Interesting comment in that crash.net article from Dovisiozo. I was not aware that the airfence was less effective on glancing blows versus the more direct impacts. Maybe its the idea that air would be softer than steel and a glancing blow would not be as hard as the barrier. Then again, I guess the analogy of hitting water at speed is a good example. It is no different than hitting a brick wall even if you can swim through it.

Maybe the focus of safety should lay inward toward the bike's inertial movements during loss of trajectory control instead of trying to find ways to distance or soften the impact areas. With all the sensors they have on those bikes and huge data on almost every MotoGP circuit, would it be that hard to code recognition into the ECU of an expected path on the track (with appropriate leeway for recoverable runoffs and incidents) and use that data to somehow help mitigate the speed/trajectory of a bike off that path? Maybe apply engine braking or other controllable rider input?

I don't know. Just trying to think outside the box. Also, the investment in these types of safety advances could end up going to market if they prove viable on the prototypes. Track safety has no market value to a motorcycle manufacturer.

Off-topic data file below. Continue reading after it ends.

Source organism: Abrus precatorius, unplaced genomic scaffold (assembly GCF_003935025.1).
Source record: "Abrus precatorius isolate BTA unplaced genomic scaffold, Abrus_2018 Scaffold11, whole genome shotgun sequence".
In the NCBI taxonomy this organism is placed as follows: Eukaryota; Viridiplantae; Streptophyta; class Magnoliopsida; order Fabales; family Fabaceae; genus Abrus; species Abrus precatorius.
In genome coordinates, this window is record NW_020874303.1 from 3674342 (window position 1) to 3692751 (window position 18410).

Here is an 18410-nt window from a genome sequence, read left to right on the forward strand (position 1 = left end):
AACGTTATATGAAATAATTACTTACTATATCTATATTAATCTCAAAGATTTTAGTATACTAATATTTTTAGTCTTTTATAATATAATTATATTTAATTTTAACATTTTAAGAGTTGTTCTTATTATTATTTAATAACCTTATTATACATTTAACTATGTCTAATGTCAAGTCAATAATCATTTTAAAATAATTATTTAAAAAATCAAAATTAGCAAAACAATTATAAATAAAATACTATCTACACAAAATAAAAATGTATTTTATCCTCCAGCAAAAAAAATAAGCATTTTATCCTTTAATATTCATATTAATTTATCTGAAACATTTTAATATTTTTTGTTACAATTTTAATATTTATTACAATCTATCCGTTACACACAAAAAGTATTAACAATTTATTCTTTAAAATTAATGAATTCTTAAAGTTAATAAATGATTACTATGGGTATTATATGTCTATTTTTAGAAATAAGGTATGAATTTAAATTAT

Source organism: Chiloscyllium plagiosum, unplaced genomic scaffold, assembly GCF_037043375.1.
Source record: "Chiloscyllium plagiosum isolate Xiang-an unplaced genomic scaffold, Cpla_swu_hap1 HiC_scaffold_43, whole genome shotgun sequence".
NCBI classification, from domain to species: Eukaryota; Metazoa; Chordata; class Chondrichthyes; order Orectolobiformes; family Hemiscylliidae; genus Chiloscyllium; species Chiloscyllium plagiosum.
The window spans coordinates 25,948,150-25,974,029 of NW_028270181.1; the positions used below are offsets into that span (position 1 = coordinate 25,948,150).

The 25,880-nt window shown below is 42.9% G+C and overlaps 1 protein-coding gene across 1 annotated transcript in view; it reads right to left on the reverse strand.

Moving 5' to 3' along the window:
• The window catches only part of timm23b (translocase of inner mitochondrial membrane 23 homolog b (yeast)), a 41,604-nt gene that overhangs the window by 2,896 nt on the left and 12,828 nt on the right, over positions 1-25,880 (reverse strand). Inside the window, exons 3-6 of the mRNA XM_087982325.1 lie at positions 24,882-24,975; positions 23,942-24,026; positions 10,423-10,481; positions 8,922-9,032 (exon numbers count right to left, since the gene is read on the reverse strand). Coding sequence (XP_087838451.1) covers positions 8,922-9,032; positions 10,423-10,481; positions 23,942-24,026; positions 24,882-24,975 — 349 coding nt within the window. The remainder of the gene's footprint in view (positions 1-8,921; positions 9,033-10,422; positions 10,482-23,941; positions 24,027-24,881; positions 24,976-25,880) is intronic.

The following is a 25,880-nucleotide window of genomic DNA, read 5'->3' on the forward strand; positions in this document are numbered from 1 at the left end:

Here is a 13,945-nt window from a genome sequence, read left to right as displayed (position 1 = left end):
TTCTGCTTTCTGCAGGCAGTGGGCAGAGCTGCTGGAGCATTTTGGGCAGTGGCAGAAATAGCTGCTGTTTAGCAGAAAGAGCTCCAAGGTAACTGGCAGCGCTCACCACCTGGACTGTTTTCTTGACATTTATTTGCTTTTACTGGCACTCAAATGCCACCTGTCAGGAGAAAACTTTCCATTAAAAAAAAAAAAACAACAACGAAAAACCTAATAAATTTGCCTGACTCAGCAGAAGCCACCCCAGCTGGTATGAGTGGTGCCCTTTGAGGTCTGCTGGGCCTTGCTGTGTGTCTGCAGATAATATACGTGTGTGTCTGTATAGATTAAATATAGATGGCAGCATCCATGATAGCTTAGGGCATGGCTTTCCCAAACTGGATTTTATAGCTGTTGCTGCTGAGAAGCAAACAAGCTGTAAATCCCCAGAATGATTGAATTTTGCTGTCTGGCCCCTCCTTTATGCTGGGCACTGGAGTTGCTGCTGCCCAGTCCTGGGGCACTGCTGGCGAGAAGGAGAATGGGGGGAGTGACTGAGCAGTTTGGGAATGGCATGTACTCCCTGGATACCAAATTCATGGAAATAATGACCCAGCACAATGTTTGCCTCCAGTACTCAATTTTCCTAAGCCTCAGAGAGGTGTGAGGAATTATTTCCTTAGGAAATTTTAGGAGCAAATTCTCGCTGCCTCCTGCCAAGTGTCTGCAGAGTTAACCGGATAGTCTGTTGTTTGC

Was also thinking handlebar airbags or "fairing baglets" (since ***inglets seem to be all the rage these days) to shield riders from fences the bikes take them towards unexpectedly. Especially since they like to hold on when they can while going down. It would help with making a direct impact with an air barrier at least.

I shouldn't post when sleep deprived. lol

The problem with airfences is that if you don't hit them head on, you can slide underneath them, still hit the barrier and get stuck underneath them. That is then a very bad situation.

I believe the focus of safety is now shifting to wearable protection. Air bags were a start, and they are changing and growing to protect more of the body, and provide better protection. These are going to expand their function, and be refined. It actually makes sense that protective clothing will be the future, as it is the most direct form of protection for a rider. But it faces formidable technical challenges.